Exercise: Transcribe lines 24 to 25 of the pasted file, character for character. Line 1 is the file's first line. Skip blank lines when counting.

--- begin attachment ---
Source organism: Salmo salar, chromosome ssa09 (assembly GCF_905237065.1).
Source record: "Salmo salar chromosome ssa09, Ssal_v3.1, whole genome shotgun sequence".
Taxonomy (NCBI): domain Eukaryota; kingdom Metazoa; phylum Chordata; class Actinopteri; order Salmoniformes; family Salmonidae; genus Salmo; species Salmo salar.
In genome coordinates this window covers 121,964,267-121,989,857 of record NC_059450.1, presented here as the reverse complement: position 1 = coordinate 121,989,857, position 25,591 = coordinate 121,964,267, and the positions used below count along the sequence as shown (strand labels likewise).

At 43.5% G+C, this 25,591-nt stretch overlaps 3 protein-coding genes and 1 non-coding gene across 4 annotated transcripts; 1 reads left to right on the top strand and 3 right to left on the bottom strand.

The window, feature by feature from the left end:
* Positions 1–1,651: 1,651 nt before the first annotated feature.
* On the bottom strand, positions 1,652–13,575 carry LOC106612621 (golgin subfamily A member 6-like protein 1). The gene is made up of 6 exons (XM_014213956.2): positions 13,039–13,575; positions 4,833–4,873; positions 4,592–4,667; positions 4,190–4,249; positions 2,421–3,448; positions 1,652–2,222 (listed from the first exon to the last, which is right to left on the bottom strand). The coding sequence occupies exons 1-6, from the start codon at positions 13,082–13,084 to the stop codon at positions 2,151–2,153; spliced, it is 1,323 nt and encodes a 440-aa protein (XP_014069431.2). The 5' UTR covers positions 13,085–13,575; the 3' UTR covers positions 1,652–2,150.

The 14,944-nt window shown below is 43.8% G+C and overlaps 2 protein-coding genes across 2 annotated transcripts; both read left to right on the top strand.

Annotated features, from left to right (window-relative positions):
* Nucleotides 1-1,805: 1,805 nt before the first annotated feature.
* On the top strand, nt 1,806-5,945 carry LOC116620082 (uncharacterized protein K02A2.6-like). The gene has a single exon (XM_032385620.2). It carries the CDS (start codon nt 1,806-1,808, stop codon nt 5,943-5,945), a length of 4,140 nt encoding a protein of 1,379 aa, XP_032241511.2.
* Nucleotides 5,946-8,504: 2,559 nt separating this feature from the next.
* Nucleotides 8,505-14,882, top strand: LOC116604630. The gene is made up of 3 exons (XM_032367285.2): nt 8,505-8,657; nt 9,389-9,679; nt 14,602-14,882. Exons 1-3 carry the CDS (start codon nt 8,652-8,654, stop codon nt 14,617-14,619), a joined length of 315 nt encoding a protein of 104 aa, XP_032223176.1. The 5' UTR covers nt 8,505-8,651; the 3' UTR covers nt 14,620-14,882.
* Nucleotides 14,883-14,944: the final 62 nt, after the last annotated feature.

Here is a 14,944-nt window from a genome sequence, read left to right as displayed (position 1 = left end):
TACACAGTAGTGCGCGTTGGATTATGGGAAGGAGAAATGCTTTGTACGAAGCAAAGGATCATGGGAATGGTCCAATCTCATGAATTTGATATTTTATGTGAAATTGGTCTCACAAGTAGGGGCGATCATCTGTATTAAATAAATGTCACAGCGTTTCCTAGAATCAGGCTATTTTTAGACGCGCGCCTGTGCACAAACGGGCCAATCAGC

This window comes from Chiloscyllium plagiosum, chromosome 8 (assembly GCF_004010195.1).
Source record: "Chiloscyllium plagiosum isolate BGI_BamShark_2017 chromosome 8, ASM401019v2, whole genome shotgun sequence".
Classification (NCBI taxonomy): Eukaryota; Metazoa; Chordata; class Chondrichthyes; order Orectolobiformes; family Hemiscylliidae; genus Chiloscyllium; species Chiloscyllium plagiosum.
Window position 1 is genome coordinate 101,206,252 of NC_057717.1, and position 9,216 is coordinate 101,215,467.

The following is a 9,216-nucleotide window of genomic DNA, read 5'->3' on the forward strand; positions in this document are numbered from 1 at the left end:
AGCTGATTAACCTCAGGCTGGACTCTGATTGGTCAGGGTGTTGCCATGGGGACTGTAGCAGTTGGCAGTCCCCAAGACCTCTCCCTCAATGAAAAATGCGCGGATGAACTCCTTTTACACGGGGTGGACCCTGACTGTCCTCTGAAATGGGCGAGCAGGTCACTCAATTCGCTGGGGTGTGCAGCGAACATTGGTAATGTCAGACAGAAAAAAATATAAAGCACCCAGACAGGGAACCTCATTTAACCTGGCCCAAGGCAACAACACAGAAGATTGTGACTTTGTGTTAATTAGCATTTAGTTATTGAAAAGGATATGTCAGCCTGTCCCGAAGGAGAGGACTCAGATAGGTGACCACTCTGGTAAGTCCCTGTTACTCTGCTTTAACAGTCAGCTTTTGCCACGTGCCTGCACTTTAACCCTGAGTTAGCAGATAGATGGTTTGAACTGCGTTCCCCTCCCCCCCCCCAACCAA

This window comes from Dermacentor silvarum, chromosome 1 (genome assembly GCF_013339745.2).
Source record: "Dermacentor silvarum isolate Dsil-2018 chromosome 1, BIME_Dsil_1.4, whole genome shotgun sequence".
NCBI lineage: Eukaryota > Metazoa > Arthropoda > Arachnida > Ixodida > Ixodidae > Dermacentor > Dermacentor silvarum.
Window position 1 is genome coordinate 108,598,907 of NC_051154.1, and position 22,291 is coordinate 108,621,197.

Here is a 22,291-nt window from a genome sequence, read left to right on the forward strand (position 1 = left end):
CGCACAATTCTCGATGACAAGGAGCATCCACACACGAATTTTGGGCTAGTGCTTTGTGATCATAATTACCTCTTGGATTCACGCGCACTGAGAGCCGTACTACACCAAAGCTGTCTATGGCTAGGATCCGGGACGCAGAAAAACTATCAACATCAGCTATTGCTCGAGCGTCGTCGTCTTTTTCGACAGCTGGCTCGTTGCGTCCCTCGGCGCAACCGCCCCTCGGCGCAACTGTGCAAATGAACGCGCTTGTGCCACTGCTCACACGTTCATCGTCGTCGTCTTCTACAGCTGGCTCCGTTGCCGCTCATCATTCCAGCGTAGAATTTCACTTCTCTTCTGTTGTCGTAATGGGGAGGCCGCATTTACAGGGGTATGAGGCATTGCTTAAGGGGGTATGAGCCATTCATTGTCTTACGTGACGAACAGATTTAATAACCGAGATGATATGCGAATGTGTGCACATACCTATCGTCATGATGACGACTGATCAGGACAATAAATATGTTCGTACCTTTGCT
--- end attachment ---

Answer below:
This window comes from Dermacentor silvarum, chromosome 1 (genome assembly GCF_013339745.2).
Source record: "Dermacentor silvarum isolate Dsil-2018 chromosome 1, BIME_Dsil_1.4, whole genome shotgun sequence".